maybe humans are good for some things
this stuff makes me so happy
the way the mother looks back at the end
On October 4 my highschool is holding its first all girl football game. This event signifies a source of female empowerment and because of that we’ve decided to donate all proceeds to a local charity called Safe Passage.
Safe Passage is based in Western Massachusetts and is dedicated to ending domestic violence, and supporting the women and children affected by it. Everything they offer is free of charge, including:
- a 24 hr hotline
- private and group counseling
- an emergency shelter
- support groups
They also offer specialized counseling for people with disabilities, immigrants, and children, and plenty of online resources. We are trying to raise as much money as possible for a charity doing so many good things for our community, and any donations would be greatly appreciated.
You can donate online here
You can find information about donating food, clothing, toiletries, ect. here
Their toll free hotlineis (888) 345-5282
For more information you can visit their website www.safepass.org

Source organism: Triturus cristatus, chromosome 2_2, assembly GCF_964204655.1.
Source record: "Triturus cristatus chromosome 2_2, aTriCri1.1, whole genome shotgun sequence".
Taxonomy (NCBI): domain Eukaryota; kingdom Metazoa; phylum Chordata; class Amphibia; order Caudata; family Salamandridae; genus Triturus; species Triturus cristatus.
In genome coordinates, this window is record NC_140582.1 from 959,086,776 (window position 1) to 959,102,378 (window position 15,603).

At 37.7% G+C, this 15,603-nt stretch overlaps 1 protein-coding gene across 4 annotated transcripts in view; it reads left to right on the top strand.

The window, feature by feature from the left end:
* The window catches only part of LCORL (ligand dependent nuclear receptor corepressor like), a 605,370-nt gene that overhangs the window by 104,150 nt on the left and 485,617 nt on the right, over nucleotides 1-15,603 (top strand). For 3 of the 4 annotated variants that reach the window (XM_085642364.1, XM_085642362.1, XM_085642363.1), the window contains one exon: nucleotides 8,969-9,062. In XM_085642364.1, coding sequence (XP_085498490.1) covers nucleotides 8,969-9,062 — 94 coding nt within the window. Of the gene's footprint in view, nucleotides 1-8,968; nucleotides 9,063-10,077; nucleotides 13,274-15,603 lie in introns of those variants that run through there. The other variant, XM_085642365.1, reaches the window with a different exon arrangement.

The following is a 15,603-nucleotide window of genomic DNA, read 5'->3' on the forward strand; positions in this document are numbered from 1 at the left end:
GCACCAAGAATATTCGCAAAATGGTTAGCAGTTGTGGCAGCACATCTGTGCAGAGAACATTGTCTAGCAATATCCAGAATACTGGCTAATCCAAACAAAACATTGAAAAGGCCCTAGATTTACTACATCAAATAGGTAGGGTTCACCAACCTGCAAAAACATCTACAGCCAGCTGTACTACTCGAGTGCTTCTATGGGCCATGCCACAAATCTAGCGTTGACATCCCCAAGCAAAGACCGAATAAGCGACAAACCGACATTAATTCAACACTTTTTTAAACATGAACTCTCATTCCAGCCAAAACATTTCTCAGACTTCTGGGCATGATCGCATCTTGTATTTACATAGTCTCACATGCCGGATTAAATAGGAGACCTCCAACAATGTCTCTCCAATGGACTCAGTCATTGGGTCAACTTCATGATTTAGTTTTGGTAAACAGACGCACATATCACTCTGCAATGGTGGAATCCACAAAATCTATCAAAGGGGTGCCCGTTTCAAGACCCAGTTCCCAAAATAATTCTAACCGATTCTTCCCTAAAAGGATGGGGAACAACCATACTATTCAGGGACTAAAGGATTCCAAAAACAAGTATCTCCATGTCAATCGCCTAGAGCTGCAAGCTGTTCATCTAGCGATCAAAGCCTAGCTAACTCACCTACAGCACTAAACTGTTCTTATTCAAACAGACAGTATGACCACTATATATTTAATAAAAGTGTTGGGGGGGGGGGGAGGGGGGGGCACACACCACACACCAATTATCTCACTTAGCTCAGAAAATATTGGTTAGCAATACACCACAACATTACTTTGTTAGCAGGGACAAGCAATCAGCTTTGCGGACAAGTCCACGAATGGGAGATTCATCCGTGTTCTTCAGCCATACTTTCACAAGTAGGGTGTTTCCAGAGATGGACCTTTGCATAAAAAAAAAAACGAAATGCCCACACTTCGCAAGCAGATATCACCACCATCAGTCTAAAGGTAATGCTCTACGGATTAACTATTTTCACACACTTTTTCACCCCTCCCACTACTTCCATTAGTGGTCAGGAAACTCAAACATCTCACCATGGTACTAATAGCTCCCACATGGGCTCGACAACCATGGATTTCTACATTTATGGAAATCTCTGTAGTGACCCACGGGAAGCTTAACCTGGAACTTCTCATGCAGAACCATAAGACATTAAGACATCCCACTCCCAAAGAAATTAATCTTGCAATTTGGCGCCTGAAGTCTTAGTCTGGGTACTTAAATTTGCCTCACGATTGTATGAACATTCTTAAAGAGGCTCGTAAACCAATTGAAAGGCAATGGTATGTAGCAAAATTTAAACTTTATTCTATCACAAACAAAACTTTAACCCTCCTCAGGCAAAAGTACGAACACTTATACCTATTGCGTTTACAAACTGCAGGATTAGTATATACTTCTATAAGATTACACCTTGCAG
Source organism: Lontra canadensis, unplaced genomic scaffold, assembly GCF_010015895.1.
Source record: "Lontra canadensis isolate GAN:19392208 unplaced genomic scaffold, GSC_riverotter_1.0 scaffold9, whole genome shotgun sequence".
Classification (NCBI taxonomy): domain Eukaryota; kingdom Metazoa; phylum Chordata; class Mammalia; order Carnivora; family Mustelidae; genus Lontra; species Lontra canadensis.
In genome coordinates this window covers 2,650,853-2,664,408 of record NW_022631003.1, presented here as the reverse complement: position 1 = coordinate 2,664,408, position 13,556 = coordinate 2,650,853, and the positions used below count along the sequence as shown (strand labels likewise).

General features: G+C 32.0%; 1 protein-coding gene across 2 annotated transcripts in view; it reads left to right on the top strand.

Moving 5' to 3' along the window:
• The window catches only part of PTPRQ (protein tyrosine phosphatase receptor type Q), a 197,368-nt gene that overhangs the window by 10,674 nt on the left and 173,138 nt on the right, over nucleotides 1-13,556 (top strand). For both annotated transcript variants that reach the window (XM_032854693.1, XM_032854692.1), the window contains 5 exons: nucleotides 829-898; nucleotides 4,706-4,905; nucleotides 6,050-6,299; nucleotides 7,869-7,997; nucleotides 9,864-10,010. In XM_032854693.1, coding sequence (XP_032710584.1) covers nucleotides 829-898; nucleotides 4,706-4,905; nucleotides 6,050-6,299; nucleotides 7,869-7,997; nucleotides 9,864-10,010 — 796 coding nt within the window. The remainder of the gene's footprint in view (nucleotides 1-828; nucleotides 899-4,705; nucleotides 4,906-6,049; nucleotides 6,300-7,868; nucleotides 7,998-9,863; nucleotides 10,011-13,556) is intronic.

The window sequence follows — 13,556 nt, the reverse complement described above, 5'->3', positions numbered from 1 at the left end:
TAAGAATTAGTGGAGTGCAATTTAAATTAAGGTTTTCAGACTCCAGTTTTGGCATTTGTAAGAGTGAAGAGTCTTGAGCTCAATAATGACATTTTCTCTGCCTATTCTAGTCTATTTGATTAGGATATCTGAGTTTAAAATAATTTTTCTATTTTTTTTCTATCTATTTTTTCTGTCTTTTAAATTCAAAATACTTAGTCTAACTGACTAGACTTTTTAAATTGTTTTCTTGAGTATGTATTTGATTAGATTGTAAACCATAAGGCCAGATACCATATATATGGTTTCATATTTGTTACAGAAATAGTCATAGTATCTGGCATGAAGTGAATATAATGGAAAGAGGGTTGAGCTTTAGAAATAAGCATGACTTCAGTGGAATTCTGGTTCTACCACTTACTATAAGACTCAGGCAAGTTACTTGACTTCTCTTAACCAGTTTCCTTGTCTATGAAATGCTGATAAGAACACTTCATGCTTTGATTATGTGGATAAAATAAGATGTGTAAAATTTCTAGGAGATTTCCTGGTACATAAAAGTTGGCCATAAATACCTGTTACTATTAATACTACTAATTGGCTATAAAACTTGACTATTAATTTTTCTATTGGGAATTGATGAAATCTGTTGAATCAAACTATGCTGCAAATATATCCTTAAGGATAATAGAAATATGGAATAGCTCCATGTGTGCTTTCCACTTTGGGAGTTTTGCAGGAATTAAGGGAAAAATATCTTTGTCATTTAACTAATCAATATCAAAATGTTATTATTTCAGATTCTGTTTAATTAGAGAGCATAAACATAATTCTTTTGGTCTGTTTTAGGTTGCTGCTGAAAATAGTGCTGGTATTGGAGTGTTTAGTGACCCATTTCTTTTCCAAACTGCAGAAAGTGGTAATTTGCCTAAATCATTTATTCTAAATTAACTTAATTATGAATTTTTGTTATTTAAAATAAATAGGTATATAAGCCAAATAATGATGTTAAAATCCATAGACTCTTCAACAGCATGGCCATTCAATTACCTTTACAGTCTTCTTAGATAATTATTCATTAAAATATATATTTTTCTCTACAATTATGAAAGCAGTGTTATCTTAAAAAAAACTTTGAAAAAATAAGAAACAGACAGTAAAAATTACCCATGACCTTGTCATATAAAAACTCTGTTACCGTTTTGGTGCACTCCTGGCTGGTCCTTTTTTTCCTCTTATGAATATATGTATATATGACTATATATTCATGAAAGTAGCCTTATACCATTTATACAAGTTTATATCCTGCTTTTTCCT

This fall, a team of vertebrate specialists from the Museum—Brett Benz, Chris Raxworthy, Paul Sweet, and Neil Duncan—is heading out to one of the most remote areas in the world in search of new species and specimens on the Explore21 Papua New Guinea expedition. Paul Sweet will be sending dispatches from the field as long as his laptop—and a signal—persist.
In this post, Paul writes about spotting “lifers”:
One of the most conspicuous and vocal birds in the gardens is the Willie Wagtail. One is singing even now in the dark. In all I saw around 20 species before breakfast, including many “lifers.” [Ed. New additions to a birder’s “life list” of observed species.]
Our major purchase was batteries, lots of batteries: 144 D, 288 AA and 144 AAA. These are too heavy to bring in our luggage but essential for running headlamps, lanterns, and GPS units during six weeks off the grid.
And the conditions in the highlands:
Cloud cover will likely obscure the mountains, which will give us an idea of the working conditions below. Only Chris seems excited about this because frogs are most active in the wet—it will not make bird and mammal work easy.